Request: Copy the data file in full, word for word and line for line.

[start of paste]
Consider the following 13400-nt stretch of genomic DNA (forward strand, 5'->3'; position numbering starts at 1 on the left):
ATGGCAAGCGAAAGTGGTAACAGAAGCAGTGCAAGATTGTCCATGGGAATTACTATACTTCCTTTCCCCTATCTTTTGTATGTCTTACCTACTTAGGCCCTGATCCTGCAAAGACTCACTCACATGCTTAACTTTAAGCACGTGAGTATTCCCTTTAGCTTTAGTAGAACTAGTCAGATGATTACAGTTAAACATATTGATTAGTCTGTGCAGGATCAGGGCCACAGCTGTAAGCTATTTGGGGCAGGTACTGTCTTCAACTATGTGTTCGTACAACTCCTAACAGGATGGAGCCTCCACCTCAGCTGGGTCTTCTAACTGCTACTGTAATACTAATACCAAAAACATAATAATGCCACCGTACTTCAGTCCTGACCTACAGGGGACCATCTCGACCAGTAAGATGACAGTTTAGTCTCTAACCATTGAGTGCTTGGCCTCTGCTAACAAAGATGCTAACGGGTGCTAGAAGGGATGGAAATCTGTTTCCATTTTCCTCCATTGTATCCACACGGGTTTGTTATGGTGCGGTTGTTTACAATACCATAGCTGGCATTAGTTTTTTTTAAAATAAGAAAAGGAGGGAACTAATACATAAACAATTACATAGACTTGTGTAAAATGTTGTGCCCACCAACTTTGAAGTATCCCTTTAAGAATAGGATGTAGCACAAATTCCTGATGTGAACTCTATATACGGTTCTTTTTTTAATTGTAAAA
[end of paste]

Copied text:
Consider the following 13400-nt stretch of genomic DNA (forward strand, 5'->3'; position numbering starts at 1 on the left):
ATGGCAAGCGAAAGTGGTAACAGAAGCAGTGCAAGATTGTCCATGGGAATTACTATACTTCCTTTCCCCTATCTTTTGTATGTCTTACCTACTTAGGCCCTGATCCTGCAAAGACTCACTCACATGCTTAACTTTAAGCACGTGAGTATTCCCTTTAGCTTTAGTAGAACTAGTCAGATGATTACAGTTAAACATATTGATTAGTCTGTGCAGGATCAGGGCCACAGCTGTAAGCTATTTGGGGCAGGTACTGTCTTCAACTATGTGTTCGTACAACTCCTAACAGGATGGAGCCTCCACCTCAGCTGGGTCTTCTAACTGCTACTGTAATACTAATACCAAAAACATAATAATGCCACCGTACTTCAGTCCTGACCTACAGGGGACCATCTCGACCAGTAAGATGACAGTTTAGTCTCTAACCATTGAGTGCTTGGCCTCTGCTAACAAAGATGCTAACGGGTGCTAGAAGGGATGGAAATCTGTTTCCATTTTCCTCCATTGTATCCACACGGGTTTGTTATGGTGCGGTTGTTTACAATACCATAGCTGGCATTAGTTTTTTTTAAAATAAGAAAAGGAGGGAACTAATACATAAACAATTACATAGACTTGTGTAAAATGTTGTGCCCACCAACTTTGAAGTATCCCTTTAAGAATAGGATGTAGCACAAATTCCTGATGTGAACTCTATATACGGTTCTTTTTTTAATTGTAAAA